U.S. prosecutors on Thursday urged a federal appeals court not to move the trial of Boston Marathon bombing defendant Dzhokhar Tsarnaev or delay its start.
The trial is scheduled to begin Monday with jury selection.
Prosecutors were responding to a New Year's Eve request filed by Tsarnaev's defense lawyers after the trial judge refused, for the second time, to grant a change of venue. The defense argued the bombing affected so many people that it would be virtually impossible to find an impartial jury in the Boston area.
But late on New Year's Day, federal prosecutors urged the First Circuit Court of Appeals in Boston to reject the defense request.
"While there has been a great deal of media coverage in this case, Tsarnaev has not shown, as the district court found, that that coverage has so inflamed and pervasively prejudiced the pool that a fair and impartial jury cannot be empaneled in this district of approximately five million people," they said.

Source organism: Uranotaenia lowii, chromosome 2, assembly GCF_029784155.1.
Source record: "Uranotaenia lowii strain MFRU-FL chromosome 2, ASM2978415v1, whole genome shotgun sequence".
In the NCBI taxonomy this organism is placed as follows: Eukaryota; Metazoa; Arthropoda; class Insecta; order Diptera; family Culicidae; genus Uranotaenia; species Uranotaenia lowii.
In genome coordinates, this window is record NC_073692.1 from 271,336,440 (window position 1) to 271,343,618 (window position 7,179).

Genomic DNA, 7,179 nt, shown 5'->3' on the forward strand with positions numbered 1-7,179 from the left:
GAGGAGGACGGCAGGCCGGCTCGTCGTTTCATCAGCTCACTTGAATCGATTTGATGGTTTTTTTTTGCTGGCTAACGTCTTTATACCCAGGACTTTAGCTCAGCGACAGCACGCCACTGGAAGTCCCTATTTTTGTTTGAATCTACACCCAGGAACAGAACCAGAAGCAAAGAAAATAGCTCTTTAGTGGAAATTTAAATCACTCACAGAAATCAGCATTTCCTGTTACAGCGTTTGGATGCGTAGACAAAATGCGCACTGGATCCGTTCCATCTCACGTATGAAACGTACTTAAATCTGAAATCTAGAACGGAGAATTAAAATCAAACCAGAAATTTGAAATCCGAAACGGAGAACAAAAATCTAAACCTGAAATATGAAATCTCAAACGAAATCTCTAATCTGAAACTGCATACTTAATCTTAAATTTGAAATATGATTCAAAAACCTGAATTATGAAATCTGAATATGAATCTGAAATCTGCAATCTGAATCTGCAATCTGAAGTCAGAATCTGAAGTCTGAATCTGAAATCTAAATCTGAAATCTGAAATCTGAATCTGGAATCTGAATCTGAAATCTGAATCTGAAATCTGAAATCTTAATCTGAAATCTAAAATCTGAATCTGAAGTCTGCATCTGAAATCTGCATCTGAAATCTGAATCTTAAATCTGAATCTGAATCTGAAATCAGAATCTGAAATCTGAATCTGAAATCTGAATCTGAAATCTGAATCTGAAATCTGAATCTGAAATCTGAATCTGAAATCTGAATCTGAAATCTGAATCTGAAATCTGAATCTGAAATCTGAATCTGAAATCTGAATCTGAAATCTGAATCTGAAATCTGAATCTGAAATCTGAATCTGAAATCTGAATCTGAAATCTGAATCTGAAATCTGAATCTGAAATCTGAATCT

What's more, they said, the judge "has put in place a procedure for thoroughly evaluating the potential jurors and identifying any possible prejudice" through questions and during jury selection, "which should ensure that the jury hearing this case is fair and impartial.
The prosecutors also said the trial should be conducted in the community most affected by the bombing. "The Boston Marathon bombing and related events during the week of April 15, 2013 affected several hundred victims, including both those allegedly killed and injured by Tsarnaev and his brother Tamerlan, and their families. Moving the trial out of the Eastern Division would create an enormous hardship for those victims and their families, depriving many, if not most of them, of any ability to see the trial." The attack killed three and wounded and 260.
The appeals court has not ruled on the defense motion. An order from the court is expected tomorrow.